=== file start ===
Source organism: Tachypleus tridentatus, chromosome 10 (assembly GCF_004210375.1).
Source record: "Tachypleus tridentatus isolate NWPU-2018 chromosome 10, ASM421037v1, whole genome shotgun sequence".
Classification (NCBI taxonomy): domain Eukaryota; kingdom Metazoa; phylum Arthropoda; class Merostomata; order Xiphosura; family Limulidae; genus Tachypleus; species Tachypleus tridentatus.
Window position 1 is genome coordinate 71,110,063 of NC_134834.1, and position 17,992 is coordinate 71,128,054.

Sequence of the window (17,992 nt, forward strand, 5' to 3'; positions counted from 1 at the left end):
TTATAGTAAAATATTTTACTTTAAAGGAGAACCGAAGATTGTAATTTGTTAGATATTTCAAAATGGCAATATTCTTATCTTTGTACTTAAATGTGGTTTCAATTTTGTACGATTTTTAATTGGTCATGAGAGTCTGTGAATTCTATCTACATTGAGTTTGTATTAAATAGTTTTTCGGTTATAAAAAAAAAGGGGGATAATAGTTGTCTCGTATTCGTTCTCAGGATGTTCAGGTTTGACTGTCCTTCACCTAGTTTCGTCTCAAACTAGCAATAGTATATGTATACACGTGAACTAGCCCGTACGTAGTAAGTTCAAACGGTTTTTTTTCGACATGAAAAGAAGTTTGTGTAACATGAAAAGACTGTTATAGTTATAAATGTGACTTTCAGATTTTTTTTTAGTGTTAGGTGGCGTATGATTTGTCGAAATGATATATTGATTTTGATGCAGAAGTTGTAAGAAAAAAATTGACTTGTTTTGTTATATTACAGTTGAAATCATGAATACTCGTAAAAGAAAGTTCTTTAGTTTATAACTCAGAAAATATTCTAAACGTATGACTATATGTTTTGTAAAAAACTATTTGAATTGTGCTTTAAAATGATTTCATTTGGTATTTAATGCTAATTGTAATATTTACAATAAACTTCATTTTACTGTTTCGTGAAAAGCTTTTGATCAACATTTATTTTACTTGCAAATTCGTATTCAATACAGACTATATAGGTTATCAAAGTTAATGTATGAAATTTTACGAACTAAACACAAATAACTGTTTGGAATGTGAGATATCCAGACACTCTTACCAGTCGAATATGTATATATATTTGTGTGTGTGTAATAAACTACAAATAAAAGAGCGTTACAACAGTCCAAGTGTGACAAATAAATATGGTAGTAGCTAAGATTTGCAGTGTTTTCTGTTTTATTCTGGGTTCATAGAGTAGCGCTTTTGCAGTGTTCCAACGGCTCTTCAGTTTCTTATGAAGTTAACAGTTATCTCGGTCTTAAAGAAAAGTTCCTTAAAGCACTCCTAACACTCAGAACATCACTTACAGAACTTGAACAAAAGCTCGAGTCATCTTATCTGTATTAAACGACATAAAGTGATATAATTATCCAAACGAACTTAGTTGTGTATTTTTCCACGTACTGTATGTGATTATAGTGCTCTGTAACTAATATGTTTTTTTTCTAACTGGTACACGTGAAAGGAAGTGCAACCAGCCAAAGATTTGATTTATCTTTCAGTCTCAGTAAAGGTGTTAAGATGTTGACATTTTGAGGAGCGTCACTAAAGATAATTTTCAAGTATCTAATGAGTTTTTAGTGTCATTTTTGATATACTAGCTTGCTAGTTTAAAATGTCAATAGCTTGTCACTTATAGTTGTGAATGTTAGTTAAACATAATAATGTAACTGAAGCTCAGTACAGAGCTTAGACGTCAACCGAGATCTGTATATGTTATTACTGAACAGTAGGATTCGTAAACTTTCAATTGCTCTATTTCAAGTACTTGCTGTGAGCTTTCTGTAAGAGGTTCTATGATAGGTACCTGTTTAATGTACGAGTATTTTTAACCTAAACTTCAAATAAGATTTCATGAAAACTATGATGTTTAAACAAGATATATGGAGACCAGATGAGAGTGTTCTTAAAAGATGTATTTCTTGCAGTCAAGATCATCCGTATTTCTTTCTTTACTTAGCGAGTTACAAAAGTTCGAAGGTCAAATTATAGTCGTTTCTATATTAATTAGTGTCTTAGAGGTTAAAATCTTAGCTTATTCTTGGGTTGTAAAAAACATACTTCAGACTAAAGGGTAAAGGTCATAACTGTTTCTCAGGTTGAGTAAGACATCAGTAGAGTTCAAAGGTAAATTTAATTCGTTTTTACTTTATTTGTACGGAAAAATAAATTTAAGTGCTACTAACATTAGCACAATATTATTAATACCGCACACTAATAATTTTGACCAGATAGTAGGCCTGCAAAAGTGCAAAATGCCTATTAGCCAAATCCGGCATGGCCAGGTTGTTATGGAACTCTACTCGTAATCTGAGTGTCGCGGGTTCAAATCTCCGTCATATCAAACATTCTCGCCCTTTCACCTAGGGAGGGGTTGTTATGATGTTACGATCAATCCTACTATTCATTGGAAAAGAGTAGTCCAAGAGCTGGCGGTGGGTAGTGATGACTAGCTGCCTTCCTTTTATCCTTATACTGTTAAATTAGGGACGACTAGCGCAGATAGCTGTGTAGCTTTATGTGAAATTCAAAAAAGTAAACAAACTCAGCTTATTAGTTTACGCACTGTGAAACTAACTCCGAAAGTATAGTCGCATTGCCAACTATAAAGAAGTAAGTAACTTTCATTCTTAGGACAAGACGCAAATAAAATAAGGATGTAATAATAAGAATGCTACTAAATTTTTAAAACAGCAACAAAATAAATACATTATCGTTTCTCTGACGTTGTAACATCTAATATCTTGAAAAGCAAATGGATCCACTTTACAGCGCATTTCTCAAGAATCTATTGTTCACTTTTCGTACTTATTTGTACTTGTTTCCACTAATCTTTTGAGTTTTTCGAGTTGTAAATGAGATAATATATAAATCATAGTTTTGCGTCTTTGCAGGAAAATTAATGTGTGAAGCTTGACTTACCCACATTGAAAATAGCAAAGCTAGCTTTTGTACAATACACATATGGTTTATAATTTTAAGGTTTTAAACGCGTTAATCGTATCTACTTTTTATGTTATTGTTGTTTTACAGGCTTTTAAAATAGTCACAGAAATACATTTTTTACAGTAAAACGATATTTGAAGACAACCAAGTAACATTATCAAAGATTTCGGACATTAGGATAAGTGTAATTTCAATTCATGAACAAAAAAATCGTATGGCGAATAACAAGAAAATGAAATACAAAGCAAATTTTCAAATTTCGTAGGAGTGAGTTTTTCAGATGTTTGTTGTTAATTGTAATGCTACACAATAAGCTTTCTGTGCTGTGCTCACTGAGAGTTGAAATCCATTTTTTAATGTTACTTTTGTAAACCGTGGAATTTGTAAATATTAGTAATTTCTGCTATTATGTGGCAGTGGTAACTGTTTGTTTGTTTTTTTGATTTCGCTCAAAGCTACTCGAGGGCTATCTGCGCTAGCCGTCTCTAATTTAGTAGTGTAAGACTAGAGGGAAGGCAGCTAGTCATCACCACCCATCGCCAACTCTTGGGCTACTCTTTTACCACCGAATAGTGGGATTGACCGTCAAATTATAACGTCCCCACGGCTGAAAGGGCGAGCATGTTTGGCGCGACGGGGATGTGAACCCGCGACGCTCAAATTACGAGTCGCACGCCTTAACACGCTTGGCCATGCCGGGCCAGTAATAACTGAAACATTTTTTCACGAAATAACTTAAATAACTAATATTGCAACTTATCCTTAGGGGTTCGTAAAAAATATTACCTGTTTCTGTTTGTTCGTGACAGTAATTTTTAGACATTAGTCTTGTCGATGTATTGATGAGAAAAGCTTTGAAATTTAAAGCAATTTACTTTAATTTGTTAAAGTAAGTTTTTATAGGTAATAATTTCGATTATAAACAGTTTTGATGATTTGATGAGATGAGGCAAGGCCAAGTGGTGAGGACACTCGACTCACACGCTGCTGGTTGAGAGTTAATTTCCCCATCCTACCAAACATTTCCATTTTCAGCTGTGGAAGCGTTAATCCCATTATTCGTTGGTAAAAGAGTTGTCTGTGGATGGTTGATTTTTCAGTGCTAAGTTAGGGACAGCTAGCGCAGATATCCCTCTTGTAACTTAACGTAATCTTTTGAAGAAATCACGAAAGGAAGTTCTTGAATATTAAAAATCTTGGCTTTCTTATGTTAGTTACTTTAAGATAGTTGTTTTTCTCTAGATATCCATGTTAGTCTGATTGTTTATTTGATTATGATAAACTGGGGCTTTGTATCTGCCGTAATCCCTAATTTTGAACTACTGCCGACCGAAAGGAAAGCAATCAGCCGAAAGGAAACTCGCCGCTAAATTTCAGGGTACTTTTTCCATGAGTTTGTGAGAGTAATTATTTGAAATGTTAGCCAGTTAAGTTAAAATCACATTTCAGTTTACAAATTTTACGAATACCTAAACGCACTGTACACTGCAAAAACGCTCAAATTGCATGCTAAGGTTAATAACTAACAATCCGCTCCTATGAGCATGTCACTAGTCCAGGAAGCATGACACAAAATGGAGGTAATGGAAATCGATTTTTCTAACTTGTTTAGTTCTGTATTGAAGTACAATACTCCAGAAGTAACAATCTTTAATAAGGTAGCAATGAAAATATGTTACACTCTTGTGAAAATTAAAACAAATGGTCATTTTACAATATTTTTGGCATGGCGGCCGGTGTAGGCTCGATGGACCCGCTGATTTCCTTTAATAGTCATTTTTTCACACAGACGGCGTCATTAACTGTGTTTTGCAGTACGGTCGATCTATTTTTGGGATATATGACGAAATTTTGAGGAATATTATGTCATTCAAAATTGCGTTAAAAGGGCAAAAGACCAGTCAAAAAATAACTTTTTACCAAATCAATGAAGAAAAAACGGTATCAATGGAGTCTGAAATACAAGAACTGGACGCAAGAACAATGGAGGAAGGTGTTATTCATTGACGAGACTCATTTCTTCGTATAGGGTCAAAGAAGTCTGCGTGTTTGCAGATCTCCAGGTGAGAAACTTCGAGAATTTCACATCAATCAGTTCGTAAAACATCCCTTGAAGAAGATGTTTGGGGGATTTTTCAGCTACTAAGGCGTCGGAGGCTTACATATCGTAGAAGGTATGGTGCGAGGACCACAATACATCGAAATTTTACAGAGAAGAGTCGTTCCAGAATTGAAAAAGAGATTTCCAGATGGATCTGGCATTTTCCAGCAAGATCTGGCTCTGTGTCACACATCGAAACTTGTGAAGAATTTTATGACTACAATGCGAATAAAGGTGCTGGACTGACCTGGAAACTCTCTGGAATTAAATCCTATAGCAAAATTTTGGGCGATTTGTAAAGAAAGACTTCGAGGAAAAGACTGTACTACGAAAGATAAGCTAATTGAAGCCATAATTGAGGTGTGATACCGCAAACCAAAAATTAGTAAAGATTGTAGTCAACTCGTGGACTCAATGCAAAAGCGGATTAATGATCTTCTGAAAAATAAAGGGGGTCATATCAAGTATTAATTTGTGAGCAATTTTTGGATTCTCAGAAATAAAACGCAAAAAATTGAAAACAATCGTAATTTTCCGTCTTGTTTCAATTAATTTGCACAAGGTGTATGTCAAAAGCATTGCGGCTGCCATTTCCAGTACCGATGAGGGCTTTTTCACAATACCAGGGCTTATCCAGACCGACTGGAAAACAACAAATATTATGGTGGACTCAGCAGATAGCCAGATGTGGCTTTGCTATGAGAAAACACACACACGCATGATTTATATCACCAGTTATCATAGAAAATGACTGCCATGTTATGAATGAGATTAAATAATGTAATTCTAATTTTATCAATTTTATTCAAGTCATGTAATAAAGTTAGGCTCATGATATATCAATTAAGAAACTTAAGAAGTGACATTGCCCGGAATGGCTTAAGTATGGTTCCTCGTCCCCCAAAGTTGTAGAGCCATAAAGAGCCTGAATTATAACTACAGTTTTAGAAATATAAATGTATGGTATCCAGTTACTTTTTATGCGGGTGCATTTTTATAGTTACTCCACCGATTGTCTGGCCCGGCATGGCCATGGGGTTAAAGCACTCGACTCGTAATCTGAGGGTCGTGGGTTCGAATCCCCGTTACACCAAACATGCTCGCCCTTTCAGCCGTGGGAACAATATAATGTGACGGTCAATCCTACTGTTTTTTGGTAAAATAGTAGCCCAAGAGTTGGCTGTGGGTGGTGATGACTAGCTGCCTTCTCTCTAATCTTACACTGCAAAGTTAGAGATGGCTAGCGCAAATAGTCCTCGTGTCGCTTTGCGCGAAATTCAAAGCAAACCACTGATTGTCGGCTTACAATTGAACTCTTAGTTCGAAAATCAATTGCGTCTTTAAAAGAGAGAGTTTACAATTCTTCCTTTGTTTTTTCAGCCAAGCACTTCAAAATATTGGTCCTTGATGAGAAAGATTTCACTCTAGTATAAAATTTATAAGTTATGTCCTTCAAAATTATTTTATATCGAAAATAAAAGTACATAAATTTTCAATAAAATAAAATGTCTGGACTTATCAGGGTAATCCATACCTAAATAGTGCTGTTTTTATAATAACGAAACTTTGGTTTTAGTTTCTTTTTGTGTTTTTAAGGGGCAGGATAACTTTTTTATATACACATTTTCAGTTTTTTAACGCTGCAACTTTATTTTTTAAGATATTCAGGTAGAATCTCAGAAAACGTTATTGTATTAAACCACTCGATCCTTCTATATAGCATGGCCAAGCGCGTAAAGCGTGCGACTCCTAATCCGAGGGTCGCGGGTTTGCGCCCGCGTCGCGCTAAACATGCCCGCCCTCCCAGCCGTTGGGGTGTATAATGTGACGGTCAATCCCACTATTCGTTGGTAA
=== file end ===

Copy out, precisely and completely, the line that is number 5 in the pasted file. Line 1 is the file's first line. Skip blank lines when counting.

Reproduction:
Sequence of the window (17,992 nt, forward strand, 5' to 3'; positions counted from 1 at the left end):